Children’s Eyecare

Young Medical Professional Checking the Eyes of Young Bo

Children’s eye care is often overlooked, with parents assuming that the checks done at school are enough to ensure all is well. Whilst school screening is a worthwhile exercise, it can mean that children are 5+ before they receive their first check. This is really too old- we are born with quite poor vision, and this gradually improves until it should be at a near adult like level by an age of three. Children need to learn to use their eyes as a single unit, and anything that causes an interruption to this can have lifelong effects.

We recommend the first eye examination should be done at approximately 3 years of age- this is particularly important where there is any family history of squints or lazy eyes, but a child of any age can be checked, and should be checked if there is any concern.

To book an appointment contact us, or ask your GP for a referral to the children’s community clinic for your area- there will be a waiting list, but the length depends on your local clinic.

The most common childhood eye problem, except for simple refractive errors, is amblyopia (dull sight through lack of use).

If a person develops a squint (a turn or a cast) in an eye, they have a problem. Two eyes pointing in different directions, means that the individual loses their sense of what is straight ahead- the object they are looking at may be straight in front of them, but one eye tells the brain “straight ahead” whilst the other says something different, depending on whether the squinting eye is in, out, up or down- this causes confusion.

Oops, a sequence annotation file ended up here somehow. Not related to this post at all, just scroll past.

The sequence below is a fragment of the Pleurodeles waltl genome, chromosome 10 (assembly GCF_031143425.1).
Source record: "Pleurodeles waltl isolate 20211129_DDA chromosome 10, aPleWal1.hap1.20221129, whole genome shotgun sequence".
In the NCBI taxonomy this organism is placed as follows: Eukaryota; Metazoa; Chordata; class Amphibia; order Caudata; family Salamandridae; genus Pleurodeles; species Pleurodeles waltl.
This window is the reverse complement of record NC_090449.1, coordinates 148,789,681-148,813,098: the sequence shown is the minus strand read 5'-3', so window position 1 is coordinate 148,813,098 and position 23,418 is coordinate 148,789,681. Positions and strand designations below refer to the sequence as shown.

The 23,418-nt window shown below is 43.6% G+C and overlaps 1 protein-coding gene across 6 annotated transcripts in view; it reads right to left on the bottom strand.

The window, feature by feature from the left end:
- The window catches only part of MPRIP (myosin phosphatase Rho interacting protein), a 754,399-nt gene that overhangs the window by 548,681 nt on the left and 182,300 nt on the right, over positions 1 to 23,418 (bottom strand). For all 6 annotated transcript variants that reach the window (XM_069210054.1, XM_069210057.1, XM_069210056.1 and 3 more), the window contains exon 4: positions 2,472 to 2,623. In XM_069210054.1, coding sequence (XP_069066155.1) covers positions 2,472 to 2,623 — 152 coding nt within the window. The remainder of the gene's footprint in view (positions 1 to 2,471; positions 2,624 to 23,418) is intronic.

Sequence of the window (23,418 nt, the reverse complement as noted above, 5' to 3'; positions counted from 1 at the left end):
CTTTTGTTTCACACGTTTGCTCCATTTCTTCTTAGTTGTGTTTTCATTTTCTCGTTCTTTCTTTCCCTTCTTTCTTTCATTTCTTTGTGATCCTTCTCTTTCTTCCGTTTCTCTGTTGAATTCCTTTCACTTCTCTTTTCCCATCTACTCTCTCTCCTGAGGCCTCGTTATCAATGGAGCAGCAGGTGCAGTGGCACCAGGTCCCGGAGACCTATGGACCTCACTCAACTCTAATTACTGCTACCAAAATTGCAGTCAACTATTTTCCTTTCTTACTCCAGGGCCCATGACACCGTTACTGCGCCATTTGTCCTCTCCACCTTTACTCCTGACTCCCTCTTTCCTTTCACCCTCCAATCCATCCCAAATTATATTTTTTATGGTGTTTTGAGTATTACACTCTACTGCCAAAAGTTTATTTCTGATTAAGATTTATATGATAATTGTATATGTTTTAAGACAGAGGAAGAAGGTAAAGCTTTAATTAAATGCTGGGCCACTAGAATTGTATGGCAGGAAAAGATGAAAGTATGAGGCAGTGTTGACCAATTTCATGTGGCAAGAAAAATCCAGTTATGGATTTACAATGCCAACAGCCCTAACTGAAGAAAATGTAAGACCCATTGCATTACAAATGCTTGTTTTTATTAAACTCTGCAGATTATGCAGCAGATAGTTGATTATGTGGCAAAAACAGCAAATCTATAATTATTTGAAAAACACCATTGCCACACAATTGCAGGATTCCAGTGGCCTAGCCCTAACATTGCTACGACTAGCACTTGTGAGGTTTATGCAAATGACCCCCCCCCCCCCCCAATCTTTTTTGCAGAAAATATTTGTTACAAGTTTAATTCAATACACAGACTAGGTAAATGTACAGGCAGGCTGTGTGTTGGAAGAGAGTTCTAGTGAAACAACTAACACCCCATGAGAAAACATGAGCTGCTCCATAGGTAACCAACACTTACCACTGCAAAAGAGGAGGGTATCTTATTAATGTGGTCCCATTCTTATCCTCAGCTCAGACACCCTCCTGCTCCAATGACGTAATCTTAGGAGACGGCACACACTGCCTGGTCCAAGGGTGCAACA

Double vision also occurs- one eye is looking at an object, but the other eye is looking at something else, so the brain sees two of everything (and because of confusion it can’t tell which is in the straight ahead position).

An adult will generally have to cover one eye to get around this problem, but children quickly adapt to this by suppressing an eye. Suppression is a normal phenomenon- the brain cannot process all of the information it receives, so it prioritises- a car alarm going off for example- initially we are aware of it, but soon become unaware, until it stops, at which point we may often think to ourselves “has that just stopped?” “or when did that stop?”. The answer is probably right now, but we become aware that we were unaware of something- suppressing it. Suppression allows us to have a conversation in a crowded room, and we have all been in the situation where another conversation, perhaps behind us is more interesting than the one we are having, resulting in that classic “sorry, what were you saying?” line.

Children can quickly learn to suppress an eye, to avoid the double vision and confusion caused, but soon this can become habit- when the good eye is covered, the brain doesn’t want to use the other eye- it forgets how to! Most children end up favouring one eye, and suppressing the other, which then becomes the squinting eye, and probably also becomes lazy. Some can learn to alternate- they do not develop a preference for either eye, so one eye looks straight and the other is turned. Because the suppression also alternates this group are the only ones who are unlikely to develop a lazy eye, but they will still not develop normal stereoscopic (3D) vision.

The primary problem is the squint, and this may be correctable with spectacles- most squints arise because the child is Hyperopic -longsighted, and without correction has to focus the eyes to see clearly. Because the focussing ability is there to adjust from far to near, the eyes automatically want to converge when they focus, and this can lead to an inward turning eye. Some squints may be correctable surgically, but only those which cannot be fully corrected with glasses would be candidates- the cause of the squint must be determined. Whether correctable by either means the effect of the lazy eye must be addressed, most commonly by patching the good eye to force the brain to use the bad one.